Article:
“If I could just reach my wand, I’d Avada Kedrava half the assholes in this audience”

First of all, congrats to Woody Allen whose Midnight in Paris finally became his all time highest grossing film over the weekend. It’s still outclassed worldwide by Vicky Cristina Barcelona, but it has yet to open in some major markets in Europe and I think it’ll wind up on top when all is said and done.

And now I’ve got a couple of things to get off my chest.

Because they’re a bunch of car-bound infants, my city collectively shit its diaper leading up to this weekend when a 10 mile stretch of the busiest freeway in the country was scheduled to be closed for a little over 48 hours so crews could tear down an overpass to facilitate widening the already congested artery by a single lane in either direction. The media dubbed it “Carmageddon” and had a field day with dire predictions of catastrophic gridlock. They equipped news vans with dashboard cameras to roam the city looking for signs of trouble and dedicated the bulk of their weekend news broadcasts to covering the end of civilization as we know it. Then a funny thing happened. People rearranged their lives a bit for a couple of days and they stayed close to home. Simple common sense prevailed and traffic was lighter all over the city than it usually is on any ordinary weekend.

If only my weekend at the theaters went as smoothly as it did on the highways and byways of Los Angeles.

It started promisingly with a screening of the sad and infuriating but excellent documentary Project Nim (****), but it was a hit and miss affair after that. Errol Morris’ Tabloid (** 1/2 review)  was a complete bust which I’m thinking less and less of the further away I get from it. The new Winnie the Pooh (****) was probably better than it had any right to be, almost capturing the spirit of A.A. Milne if ultimately allowing it to elude capture with a wee bit of unwanted rambunctiousness. A worthy effort though.

And then there is Harry Potter 7.2 (*** 1/2). Any glimmer of hope I might have really gotten into it (and let’s not kid ourselves, the odds of that happening were slim) were dashed about 10 minutes in when an older guy stumbled in through the dark theater and collapsed into the seat next to me. At first I thought he might be mentally challenged, but the reek of dirty sweat sock lying in a Bourbon St. gutter the morning after Mardi Gras clued me in to the fact he was completely hammered and possibly living in his car. The stench alone was enough to distract me from the movie at hand, but within 20 minutes the snoring started. The snoring was punctuated by random jags of consciousness when he’d stir and say something random in his outside voice like “She couldn’t even afford a cup of coffee and now she’s a millionaire” or “that guy looks like the dude from Black Sabbath” and then he’d fall asleep again with more snoring. Sloppy, loud, drunk guy snoring. I jabbed him with my elbow but might as well have been trying to get the attention of a potato sack full of wet dough.

Meanwhile, the row of Potter nerds behind me kept up with a running commentary during most of the movie. I swear to god one girl either had an orgasm or she gave birth to a litter of kittens when Ron and Hermione kissed. Or both simultaneously. Oh, and then there was the infant in the lobby right outside the auditorium door squalling like someone was stabbing it in the face with a pen knife while trying to drown it. This went on for at least 45 minutes and it would get louder every time someone would get up and open the door on the way to the bathroom or the concession stand.

Finally, the smelly drunk sack of crap next to me woke up again and he started talking some more so I shushed him. Not because I had any hope of ever actually getting into the movie at this point, but just out of a basic sense of right and wrong and order in the universe. This clown needed to shut his stupid face and I was the only one in a position to do it. He was quiet for about 10 minutes before suddenly getting up, cursing me out and staggering out of the theater. For the rest of the show I had visions of him stalking back in and trying to murder me in a fit of senseless moron rage and I was in no mood to be a headline.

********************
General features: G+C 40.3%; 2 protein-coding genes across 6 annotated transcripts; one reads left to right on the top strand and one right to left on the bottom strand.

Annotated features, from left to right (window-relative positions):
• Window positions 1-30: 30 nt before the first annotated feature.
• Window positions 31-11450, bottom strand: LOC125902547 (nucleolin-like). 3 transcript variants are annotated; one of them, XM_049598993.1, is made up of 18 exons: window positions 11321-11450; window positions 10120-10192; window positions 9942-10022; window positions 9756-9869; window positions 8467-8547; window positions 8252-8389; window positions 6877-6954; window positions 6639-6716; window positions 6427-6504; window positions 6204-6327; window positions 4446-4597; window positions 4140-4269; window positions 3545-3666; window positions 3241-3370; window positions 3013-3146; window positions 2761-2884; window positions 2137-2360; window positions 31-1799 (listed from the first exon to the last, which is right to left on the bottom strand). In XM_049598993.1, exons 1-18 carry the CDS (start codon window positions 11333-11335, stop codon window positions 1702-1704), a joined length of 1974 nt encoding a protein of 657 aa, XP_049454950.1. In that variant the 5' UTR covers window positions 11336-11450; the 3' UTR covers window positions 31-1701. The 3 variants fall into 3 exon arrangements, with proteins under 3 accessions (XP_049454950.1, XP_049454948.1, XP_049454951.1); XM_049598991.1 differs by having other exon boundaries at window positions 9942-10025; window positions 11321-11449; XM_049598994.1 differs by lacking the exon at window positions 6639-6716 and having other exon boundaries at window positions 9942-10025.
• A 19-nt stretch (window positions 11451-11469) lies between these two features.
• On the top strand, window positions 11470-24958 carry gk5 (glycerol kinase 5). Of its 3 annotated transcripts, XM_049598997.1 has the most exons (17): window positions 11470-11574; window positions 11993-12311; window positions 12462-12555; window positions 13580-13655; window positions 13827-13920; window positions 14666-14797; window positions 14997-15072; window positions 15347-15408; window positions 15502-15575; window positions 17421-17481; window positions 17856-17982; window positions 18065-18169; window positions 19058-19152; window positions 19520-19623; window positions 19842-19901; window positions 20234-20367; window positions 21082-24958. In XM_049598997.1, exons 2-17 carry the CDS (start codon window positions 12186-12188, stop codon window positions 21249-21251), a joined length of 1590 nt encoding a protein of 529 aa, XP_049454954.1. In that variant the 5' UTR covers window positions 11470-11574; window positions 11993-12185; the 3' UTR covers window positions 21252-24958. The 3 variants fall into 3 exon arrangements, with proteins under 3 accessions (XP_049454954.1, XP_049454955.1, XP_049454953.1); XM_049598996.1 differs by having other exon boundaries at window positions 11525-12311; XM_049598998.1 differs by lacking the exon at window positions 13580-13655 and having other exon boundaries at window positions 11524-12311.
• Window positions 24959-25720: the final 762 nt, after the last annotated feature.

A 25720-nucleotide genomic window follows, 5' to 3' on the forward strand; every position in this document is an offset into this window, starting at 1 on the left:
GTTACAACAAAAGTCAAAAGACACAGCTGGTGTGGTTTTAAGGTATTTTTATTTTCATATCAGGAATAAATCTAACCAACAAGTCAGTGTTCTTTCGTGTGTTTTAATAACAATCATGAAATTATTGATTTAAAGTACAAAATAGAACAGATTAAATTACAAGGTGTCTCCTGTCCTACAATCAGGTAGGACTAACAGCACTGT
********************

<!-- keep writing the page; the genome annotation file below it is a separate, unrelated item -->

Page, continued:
So that’s that. I lived to tell the tale, but I’ll never really know if the movie was as good as critics claim or whether it deserved to be the most successful opening weekend ever. I suspect not, but it’s not a point I’m going to argue with anyone. The thing is, with the exception of the 3rd film, I find the adaptations to be careful but slavishly dull recreations of books that are bursting with inspired imagination but terminally hampered by genuinely amateurish and sloppy writing. The movies have to hit so many specific beats to keep the fans satisfied that they come across as artless and cluttered dioramas rather than compelling stories.

Still, the 2nd half of the last book benefits from being totally lacking in Quidditch or that annoying goddamn house elf or the irritating Hagrid. What’s more, it’s pretty endlessly action packed and it ties up the loose ends pretty satisfyingly. I don’t think it really works by itself, but then it doesn’t have to. As with all the rest of the films, the look and feel are terrific. Alexandre Desplat’s score is excellent and the supporting cast are all entertaining. Once again, Maggie Smith and Alan Rickman have the best parts. They’re almost worth the price of admission all by themselves. Could’ve done without the homeless guy or the baby stabbing, but they can’t all be winners and it probably wouldn’t have much mattered either way.

25 Responses to “Theater of Pain”

  1. Craig, that is an incredible experience there. Ugh!!! But I was half-laughing reading through it, even while lamenting that your viewing was clearly compromised. I agree with so much of what you say about the individual components, especially with Alexander Desplat’s fantastic score!

    The answer is “yes”, it WAS every bit as good as the critics are saying it is, and it is absolutely the artistic and emotional piece de resistence of the entire series. I am NOT a Potter groupie (heck I was lukewarm on a few of the films) but this one has entered the stratosphere and is a fitting coda to this landmark series.

    But God, you ran smack into some major assholes there. That’s too bad.

    Lucille and I (and the kids for two of the ventures) had a torrid week in movie theatres, fueled mainly be the continuation of the Keaton series and the launching of the “Pre-Code” Festival at the Film Forum. Then there’s a dude named Harry Potter:

    Tabloid ** (Saturday night) IFC Film Center